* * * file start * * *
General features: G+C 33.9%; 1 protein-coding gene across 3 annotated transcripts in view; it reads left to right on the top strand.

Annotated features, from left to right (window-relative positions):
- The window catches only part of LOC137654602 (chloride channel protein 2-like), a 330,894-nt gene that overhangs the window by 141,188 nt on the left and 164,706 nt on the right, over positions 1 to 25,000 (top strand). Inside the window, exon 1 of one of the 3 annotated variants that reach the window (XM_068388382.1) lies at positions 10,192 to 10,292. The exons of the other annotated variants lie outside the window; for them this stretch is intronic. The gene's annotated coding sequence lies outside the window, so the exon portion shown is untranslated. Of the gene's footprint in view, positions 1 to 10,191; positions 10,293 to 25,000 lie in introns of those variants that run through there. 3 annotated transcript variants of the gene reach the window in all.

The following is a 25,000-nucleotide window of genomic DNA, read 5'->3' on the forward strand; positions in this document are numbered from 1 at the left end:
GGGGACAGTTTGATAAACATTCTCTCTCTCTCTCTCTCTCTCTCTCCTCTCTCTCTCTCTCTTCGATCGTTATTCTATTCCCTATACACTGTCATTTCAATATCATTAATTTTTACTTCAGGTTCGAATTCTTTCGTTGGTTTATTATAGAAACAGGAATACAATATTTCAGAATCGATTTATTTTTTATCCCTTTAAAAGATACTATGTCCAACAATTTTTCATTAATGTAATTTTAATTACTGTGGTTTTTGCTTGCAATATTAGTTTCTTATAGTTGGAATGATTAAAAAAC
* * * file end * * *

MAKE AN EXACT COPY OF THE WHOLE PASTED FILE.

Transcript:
General features: G+C 33.9%; 1 protein-coding gene across 3 annotated transcripts in view; it reads left to right on the top strand.

Annotated features, from left to right (window-relative positions):
- The window catches only part of LOC137654602 (chloride channel protein 2-like), a 330,894-nt gene that overhangs the window by 141,188 nt on the left and 164,706 nt on the right, over positions 1 to 25,000 (top strand). Inside the window, exon 1 of one of the 3 annotated variants that reach the window (XM_068388382.1) lies at positions 10,192 to 10,292. The exons of the other annotated variants lie outside the window; for them this stretch is intronic. The gene's annotated coding sequence lies outside the window, so the exon portion shown is untranslated. Of the gene's footprint in view, positions 1 to 10,191; positions 10,293 to 25,000 lie in introns of those variants that run through there. 3 annotated transcript variants of the gene reach the window in all.

The following is a 25,000-nucleotide window of genomic DNA, read 5'->3' on the forward strand; positions in this document are numbered from 1 at the left end:
GGGGACAGTTTGATAAACATTCTCTCTCTCTCTCTCTCTCTCTCTCCTCTCTCTCTCTCTCTTCGATCGTTATTCTATTCCCTATACACTGTCATTTCAATATCATTAATTTTTACTTCAGGTTCGAATTCTTTCGTTGGTTTATTATAGAAACAGGAATACAATATTTCAGAATCGATTTATTTTTTATCCCTTTAAAAGATACTATGTCCAACAATTTTTCATTAATGTAATTTTAATTACTGTGGTTTTTGCTTGCAATATTAGTTTCTTATAGTTGGAATGATTAAAAAAC